Lament remained a largely personal practice for several years. But, I slowly began to notice the importance of communal lament. Some losses are personal. Other losses are communal and need to be lamented as such. This became even clearer when the pandemic hit in 2020. Many religious leaders lacked the basic vocabulary needed to speak to the fear and pain being experienced by the body of believers.
I recently preached on Psalm 88 for what must be the 10th time. I’ve preached it more often than any other Psalm because lament is good news to people who are suffering. I don’t have to hide my sadness from God. I don’t have to pretend to be happy with the way that God’s plan is going.
I grew up believing in a sort of prosperity gospel of the emotions. In the normal prosperity gospel, God will make you healthy and wealthy if you have the right sort of faith. In the prosperity gospel of the emotions, God wants to make you happy. If you aren’t happy, there is probably something wrong with your faith. The prosperity gospel selects a handful of verses about wealth and health and uses those verses to erase the broader testimony of scripture. The same is true for the prosperity gospel of the emotions; it takes some verses about joy and happiness, ignoring the bigger picture.
But to ignore the bigger picture is to ignore the fact that the Bible teaches that Jesus was fully God and fully human. He had a perfect relationship with the Father. Yet he suffered, wept and lamented: “My God, my God, why have you forsaken me?”
Jesus was no Stoic.
My journey with lament started well over a decade ago. In college, a friend noticed that I was depressed and he recommended Psalm 88. I thought that he was joking. A few years later, in seminary, I confided in a mentor that I couldn’t really feel anything towards God. I thought about God a lot, but the emotions were gone. Praise songs that used to fill me with joy now left me feeling empty. The mentor suggested that I read Psalm 88 out loud to God once per day until I could feel something again. It (slowly) worked!
Lament remained a largely personal practice for several years. But, I slowly began to notice the importance of communal lament. It started with the realization that many Biblical laments are collective, seemingly meant for use in communal settings. Some losses are personal. Other losses are communal and need to be lamented as such. This became even clearer when the pandemic hit in 2020. Many religious leaders lacked the basic vocabulary needed to speak to the fear and pain being experienced by the body of believers.
Starting with the kids in my youth group, I began to do more lamenting in group settings, including writing prayers that followed the structure of lament Psalms.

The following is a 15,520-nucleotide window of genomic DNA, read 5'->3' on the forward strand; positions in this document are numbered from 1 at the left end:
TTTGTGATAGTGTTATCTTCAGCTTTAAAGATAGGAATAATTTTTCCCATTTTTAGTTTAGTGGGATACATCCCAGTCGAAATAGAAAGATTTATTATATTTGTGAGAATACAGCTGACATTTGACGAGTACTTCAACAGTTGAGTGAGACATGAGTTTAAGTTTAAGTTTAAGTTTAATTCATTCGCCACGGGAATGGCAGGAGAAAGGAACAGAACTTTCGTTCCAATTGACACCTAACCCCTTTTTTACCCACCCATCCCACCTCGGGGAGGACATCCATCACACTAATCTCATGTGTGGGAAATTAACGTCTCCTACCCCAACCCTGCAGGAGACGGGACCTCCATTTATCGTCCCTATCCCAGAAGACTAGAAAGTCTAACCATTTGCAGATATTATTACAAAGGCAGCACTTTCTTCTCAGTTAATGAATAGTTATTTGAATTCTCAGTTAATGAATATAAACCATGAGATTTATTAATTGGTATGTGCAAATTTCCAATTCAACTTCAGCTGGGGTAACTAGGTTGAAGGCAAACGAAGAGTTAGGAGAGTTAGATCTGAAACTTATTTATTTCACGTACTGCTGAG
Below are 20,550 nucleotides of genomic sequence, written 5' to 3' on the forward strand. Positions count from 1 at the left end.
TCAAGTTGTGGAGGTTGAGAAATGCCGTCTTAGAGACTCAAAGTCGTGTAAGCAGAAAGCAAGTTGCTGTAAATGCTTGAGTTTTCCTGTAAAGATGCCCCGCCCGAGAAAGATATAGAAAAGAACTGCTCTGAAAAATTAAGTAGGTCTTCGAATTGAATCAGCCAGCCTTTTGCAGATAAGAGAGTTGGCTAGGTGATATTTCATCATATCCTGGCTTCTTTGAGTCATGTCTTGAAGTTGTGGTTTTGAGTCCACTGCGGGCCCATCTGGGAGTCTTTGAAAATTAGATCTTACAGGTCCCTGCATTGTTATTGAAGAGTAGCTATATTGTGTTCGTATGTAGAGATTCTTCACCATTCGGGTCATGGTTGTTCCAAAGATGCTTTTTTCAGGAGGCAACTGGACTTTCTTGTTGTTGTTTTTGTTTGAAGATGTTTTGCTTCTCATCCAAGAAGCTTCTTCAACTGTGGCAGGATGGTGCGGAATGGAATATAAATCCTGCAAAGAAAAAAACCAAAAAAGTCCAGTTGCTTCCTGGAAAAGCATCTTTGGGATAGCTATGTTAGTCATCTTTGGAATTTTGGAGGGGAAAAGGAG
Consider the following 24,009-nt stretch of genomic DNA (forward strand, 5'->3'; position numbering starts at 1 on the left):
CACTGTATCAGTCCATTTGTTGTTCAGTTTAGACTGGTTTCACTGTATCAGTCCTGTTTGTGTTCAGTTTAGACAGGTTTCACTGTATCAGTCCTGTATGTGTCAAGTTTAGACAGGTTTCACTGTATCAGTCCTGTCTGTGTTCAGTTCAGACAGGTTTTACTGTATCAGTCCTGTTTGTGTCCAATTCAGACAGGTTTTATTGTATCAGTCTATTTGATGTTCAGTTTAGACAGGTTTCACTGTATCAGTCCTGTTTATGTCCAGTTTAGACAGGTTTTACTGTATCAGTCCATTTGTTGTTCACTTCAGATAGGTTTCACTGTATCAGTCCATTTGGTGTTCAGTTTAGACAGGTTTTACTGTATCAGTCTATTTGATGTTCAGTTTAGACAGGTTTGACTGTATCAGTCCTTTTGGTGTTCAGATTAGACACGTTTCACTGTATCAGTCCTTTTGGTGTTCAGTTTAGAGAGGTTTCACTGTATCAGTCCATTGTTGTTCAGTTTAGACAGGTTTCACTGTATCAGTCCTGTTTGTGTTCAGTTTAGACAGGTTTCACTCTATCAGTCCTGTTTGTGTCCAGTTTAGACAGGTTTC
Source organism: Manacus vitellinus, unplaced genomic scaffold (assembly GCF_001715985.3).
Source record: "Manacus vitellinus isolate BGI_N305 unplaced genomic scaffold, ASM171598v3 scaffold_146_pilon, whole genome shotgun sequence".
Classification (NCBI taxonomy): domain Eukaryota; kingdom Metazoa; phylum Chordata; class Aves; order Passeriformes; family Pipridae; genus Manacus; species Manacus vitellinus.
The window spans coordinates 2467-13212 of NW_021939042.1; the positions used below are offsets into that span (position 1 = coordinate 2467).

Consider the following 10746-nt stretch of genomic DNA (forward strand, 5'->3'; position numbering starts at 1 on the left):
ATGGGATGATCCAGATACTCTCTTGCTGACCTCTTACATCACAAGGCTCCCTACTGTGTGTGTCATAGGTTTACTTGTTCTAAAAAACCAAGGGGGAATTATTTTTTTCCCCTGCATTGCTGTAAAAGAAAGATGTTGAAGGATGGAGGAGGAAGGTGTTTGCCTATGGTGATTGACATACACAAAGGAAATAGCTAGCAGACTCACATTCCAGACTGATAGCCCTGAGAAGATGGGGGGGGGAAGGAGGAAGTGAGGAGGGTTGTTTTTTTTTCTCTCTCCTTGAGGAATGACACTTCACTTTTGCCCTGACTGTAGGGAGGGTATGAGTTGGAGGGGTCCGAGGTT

Biblical lament tends to follow a very simple structure.
- Statement of Trust
- Promise of Future Praise
You can simplify this, rearrange the parts or even skip entire portions. Psalm 88 has only an intro and then a very long complaint. It doesn’t even ask for anything!
The complaint might be the hardest part for us because for many of us, complaining can feel downright sinful. Yet, Jesus explicitly encourages us to do it. In the parable of the persistent widow, Jesus encourages his followers to be persistent in their complaints. One can recognize that God is a JUST judge, and still have the right to complain as if God were not just. God’s plans are good, but we don’t have to pretend that we’re happy with them.
Real lament comes from a place of faith: “God, we believe that you are good, but we are having a hard time seeing that goodness right now. God, we trust in your plans, but the plans aren’t working out for us right now. God, we know that you are just. That’s why we ask you to do justice in our lives and in the world.”
If you are angry at God right now, join the club. If you are frustrated with how God is handling Covid, you aren’t alone. Please write your own lament Psalm and share it with someone you love. If you are a worship leader or a pastor, consider doing this as a staff, as part of your corporate worship service, or even encouraging your members who are grieving.
Here is mine:
Introduction: Dear God, you are the Great Doctor. We turn to you, asking for healing.
Complaint: How long, oh Lord, will the hospitals fill up? How long will we suffer like this? Will this wave be the last? Or is there another one still coming? We’re worn out, God. We want things to go back to normal. We’re tired of the death and the sickness.
Request: Bring healing, oh God. Please, let this be the last wave that pushes our hospitals to the edge. Bring relief to the doctors and nurses, bring relief to the teachers and the small business owners. Ease the anxiety in your church. Help us as we struggle to live in your truth and love.
Statement of Trust: You have been faithful in the past. You have been with us through past challenges.
Promise of Future Praise: Save us, Lord, and you will get all the glory. Parties and potlucks around the world will be held in your honor. Come rescue us.
In Jesus’ name we pray, Amen.